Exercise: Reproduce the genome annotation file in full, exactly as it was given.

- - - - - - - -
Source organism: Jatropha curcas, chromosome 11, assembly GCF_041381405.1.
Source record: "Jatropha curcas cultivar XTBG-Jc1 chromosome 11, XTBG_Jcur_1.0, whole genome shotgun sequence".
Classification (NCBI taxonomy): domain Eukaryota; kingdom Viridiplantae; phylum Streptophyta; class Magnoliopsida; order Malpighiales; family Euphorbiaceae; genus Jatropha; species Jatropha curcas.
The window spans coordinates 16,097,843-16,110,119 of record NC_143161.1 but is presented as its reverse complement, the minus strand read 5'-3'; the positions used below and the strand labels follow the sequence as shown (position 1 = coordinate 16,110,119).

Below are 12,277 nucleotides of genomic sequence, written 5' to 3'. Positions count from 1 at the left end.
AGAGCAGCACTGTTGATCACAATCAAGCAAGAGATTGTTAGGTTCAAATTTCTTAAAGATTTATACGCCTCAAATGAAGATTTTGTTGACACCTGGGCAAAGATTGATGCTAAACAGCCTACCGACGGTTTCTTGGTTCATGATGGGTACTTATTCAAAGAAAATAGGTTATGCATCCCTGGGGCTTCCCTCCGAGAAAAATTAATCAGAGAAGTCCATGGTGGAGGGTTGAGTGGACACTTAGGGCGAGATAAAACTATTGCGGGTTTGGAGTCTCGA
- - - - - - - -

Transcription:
Source organism: Jatropha curcas, chromosome 11, assembly GCF_041381405.1.
Source record: "Jatropha curcas cultivar XTBG-Jc1 chromosome 11, XTBG_Jcur_1.0, whole genome shotgun sequence".
Classification (NCBI taxonomy): domain Eukaryota; kingdom Viridiplantae; phylum Streptophyta; class Magnoliopsida; order Malpighiales; family Euphorbiaceae; genus Jatropha; species Jatropha curcas.
The window spans coordinates 16,097,843-16,110,119 of record NC_143161.1 but is presented as its reverse complement, the minus strand read 5'-3'; the positions used below and the strand labels follow the sequence as shown (position 1 = coordinate 16,110,119).

Below are 12,277 nucleotides of genomic sequence, written 5' to 3'. Positions count from 1 at the left end.
AGAGCAGCACTGTTGATCACAATCAAGCAAGAGATTGTTAGGTTCAAATTTCTTAAAGATTTATACGCCTCAAATGAAGATTTTGTTGACACCTGGGCAAAGATTGATGCTAAACAGCCTACCGACGGTTTCTTGGTTCATGATGGGTACTTATTCAAAGAAAATAGGTTATGCATCCCTGGGGCTTCCCTCCGAGAAAAATTAATCAGAGAAGTCCATGGTGGAGGGTTGAGTGGACACTTAGGGCGAGATAAAACTATTGCGGGTTTGGAGTCTCGA